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  1. Today
  2. Has anyone used an inversion table to practice standing? I mean in the head up feet down position so not inverted. It seems like for me it would get me some standing time without the extreme fatigue of engaging my muscles to keep upright when really standing. I believe the lack of gravity is the biggest contributor to my illness and I’m always trying to think every day trying to get more standing and sitting time but I can’t increase it at all. So I want to try an inversion table a little a day. What do you think?
  3. Altitude definitely affects my POTS. Flying can be challenging, and when my POTS is flared up it makes flying extremely horrible especially due to feeling very anxious during the flights, GI issues, and urinary urgency. On the occasions I've traveled to a high altitude place such as Colorado my symptoms flared up and I had altitude sickness (e.g, headaches, dizziness, tachycardia, getting winded much more easily). I do things to try to help myself feel better such as wearing compression stockings, staying hydrated, etc (but when my POTS is flared up it doesn't seem to make much of a difference). .
  4. Does anybody get left arm pain? Of course I keep reading it can be related to the heart so my anxiety is starting to rear it's ugly head. I have had it on and off for a little of a year. It started when I was pregnant with my last daughter. The first time I had chest pain along with it. That first time and many times since I have had many ER and doctor visits. Aside from an occasional abnormal EKG that the doctors seem to think is no big deal, nothing has come up. Even if I were assured it wasn't my heart, it still really hurts and of course I'd like to know what is going on. Idk how to describe it. Deep ache maybe? Idk. It is upper inner arm. Seems beneath the bicep before the tricep but I'm not entirely sure. Any experience, advice, or anything else you have to offer would be appreciated. Thank you.
  5. Yesterday
  6. I finally just told people that not passing out and feeling terrible/not being able to get out of bed for the rest of the day and possibly the next was more important to me than their opinion. It sounds rude, but so was what they were doing to me. When I showed them I was going to put my well-being over their perception of me, things changed. Maybe they still think that, but they don't say it to me any more. Learning to say no and not worry about it is a big part of this. I say no so that I can say yes to more. You can only control what you do. I have learned not to take on guilt or responsibility for other people's actions or thoughts. It has been liberating. I realize this approach isn't for everyone.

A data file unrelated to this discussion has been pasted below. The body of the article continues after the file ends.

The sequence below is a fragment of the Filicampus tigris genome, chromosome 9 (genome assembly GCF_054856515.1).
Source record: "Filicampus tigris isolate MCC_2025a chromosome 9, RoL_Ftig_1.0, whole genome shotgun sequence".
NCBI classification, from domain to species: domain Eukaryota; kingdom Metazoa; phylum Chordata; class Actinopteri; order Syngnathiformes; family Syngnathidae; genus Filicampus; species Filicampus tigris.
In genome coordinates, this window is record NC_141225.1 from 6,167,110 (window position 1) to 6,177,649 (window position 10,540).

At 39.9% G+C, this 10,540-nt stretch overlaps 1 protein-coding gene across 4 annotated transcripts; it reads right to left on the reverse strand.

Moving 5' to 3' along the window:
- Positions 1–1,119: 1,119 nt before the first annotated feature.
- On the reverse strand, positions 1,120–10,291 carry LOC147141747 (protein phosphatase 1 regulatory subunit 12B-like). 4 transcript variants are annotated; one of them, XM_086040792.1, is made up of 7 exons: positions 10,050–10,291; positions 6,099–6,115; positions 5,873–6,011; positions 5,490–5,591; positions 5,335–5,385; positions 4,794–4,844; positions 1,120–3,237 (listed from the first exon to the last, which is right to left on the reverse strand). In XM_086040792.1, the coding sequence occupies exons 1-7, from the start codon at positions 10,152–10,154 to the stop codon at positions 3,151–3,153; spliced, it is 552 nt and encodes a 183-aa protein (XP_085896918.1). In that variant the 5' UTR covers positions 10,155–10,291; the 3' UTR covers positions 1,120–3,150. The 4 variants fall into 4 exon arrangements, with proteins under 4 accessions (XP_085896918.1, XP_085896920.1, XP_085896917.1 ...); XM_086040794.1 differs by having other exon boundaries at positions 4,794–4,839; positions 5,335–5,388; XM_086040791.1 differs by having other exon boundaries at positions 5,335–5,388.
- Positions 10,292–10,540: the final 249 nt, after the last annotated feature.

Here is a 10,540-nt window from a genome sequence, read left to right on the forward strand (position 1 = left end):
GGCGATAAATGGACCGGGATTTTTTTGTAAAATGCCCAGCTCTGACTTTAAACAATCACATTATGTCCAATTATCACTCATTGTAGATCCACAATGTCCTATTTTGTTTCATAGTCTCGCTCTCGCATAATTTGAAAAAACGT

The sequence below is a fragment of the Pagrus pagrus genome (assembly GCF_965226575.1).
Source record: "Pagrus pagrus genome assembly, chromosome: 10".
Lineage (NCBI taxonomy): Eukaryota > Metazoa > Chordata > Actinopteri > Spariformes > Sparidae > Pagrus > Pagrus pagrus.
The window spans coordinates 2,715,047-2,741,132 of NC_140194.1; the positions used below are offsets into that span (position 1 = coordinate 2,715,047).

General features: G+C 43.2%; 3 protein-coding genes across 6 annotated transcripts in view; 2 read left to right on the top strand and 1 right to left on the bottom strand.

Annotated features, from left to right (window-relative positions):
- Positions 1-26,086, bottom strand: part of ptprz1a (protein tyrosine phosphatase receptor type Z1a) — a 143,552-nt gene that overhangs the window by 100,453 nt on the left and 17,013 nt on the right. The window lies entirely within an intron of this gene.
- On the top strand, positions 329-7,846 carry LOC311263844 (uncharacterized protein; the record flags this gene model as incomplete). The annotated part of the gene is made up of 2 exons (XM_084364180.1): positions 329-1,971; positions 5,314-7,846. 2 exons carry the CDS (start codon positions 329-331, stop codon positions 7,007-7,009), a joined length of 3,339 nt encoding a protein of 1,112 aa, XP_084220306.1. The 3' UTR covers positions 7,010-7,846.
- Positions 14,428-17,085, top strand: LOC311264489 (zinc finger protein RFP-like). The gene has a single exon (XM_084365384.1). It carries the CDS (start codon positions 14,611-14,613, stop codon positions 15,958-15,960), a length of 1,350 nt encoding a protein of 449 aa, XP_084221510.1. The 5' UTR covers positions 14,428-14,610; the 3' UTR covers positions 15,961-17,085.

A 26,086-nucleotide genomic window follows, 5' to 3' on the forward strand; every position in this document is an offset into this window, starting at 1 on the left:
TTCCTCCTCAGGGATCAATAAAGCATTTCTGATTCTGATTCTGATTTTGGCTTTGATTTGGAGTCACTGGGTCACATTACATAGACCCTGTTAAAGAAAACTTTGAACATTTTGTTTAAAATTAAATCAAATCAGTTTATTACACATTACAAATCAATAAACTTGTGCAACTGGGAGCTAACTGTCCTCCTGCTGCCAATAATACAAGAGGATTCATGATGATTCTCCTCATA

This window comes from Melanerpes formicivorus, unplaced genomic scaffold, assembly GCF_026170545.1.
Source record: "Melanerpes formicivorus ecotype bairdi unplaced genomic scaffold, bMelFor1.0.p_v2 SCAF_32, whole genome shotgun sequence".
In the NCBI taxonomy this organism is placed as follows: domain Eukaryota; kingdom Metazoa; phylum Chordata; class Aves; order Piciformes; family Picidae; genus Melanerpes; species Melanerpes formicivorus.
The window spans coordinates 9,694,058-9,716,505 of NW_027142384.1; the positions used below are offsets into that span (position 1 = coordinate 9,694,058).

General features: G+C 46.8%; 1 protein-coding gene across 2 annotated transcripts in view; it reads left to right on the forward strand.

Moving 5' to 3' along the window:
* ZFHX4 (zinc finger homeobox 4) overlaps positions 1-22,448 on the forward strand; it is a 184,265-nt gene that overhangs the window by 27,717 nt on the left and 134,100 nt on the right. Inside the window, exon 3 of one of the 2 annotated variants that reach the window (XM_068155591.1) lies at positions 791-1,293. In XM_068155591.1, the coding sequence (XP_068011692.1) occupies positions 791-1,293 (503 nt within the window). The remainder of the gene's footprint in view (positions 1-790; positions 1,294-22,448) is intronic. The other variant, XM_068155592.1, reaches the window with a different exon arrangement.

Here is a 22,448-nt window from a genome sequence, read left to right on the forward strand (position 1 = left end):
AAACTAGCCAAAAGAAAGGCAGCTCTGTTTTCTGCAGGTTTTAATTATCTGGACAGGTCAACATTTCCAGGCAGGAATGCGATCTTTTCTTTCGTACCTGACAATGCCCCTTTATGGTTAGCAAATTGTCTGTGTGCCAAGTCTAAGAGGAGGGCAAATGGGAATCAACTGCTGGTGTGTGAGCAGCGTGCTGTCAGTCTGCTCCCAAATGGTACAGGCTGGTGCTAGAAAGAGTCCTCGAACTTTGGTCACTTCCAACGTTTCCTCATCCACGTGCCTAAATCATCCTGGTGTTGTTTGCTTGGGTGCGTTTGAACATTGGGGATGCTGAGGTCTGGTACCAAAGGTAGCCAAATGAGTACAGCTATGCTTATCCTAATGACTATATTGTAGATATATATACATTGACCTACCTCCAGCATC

7. @Scout - you should let your family/ friends read this thread!!!!
  8. I live at about 6000 ft (high desert, dry) having moved here from sea level. I have not noticed any BP changes (I am NMH) but have noticed a lowering of oxygen levels. Functionally this climate is better for me because it is arid but I’d guess the response to altitude is going to be individual. When I’ve been in Santa Fe it hasn’t bothered me but when I was I the high Himalayas I felt really awful, though that was much higher.
  9. I totally get why you made that decision. Single level fusions in EDS often end up exacerbating problems above & below & further surgeries later on are common. Also that level is too low to have any bearing on any brainstem pathology. That must have been really scary, I am glad her fusion was ok. Frustrating that the PT didn't listen post-op. The team in Barcelona where I would have surgery have a lot of dysautonomia patients so hopefully they would be prepared. How did you deal with fainting in daily life whilst it was healing? That is what worries me, if it didn't work I could knock it all out of place before it healed if I went down & hit my head or neck. B xxx
  10. One of two things that helped me in similar circumstances was bringing family to Dr appointments and having the Dr explain it. My husband came with me for the first several years and my neuro NP always asked him as well as me if we have questions. The other thing that has helped a lot is getting people to read The Dysautonomia Project book. It has sections specifically for family/friends and another for Drs. It helped me understand what is happening and has definitely helped my family understand. This illness is so difficult day to day that having people doubting is just unconscionable. I am so sorry that all of you have experienced this. At least we have each other.
  11. In my case, altitude does make me more symptomatic. I always have a bad flare when flying, and the few times I've been to high altitude over the last few years, I have noticed feeling more poorly. I assume it has to do with how the slightly lower oxygen changes demands on the body, and how our system is already struggling.
  12. @Derek1987 Thanks so much Derek. And I'm so sorry your mum doesn't believe what's going on. It's so hard and hurtful when your own family does that. I know first hand. Showering is still a really hard one for me. My BP is still going up dangerously high in the shower (even when sitting down and using luke warm water) so I have to have sink washes. It's depressing me a lot. I miss being able to have a nice hot shower! Thankfully seeing the specialist soon so I am so hopeful of improving symptoms enough to be able to daily shower.